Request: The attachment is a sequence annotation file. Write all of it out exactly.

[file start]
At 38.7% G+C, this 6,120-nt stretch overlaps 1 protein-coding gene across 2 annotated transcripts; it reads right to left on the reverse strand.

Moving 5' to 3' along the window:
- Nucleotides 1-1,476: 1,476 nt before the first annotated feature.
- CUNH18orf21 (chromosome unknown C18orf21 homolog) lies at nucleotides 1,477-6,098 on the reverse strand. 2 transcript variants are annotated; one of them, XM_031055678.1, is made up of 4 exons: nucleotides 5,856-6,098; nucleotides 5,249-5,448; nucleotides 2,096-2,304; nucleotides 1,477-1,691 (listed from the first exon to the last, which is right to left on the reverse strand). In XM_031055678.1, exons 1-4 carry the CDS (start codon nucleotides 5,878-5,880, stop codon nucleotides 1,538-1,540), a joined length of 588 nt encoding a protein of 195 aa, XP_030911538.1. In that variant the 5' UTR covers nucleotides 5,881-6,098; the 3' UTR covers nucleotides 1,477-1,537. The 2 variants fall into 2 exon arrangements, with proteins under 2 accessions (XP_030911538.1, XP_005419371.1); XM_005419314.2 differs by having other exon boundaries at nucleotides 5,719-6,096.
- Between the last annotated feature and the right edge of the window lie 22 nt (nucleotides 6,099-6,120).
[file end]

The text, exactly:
At 38.7% G+C, this 6,120-nt stretch overlaps 1 protein-coding gene across 2 annotated transcripts; it reads right to left on the reverse strand.

Moving 5' to 3' along the window:
- Nucleotides 1-1,476: 1,476 nt before the first annotated feature.
- CUNH18orf21 (chromosome unknown C18orf21 homolog) lies at nucleotides 1,477-6,098 on the reverse strand. 2 transcript variants are annotated; one of them, XM_031055678.1, is made up of 4 exons: nucleotides 5,856-6,098; nucleotides 5,249-5,448; nucleotides 2,096-2,304; nucleotides 1,477-1,691 (listed from the first exon to the last, which is right to left on the reverse strand). In XM_031055678.1, exons 1-4 carry the CDS (start codon nucleotides 5,878-5,880, stop codon nucleotides 1,538-1,540), a joined length of 588 nt encoding a protein of 195 aa, XP_030911538.1. In that variant the 5' UTR covers nucleotides 5,881-6,098; the 3' UTR covers nucleotides 1,477-1,537. The 2 variants fall into 2 exon arrangements, with proteins under 2 accessions (XP_030911538.1, XP_005419371.1); XM_005419314.2 differs by having other exon boundaries at nucleotides 5,719-6,096.
- Between the last annotated feature and the right edge of the window lie 22 nt (nucleotides 6,099-6,120).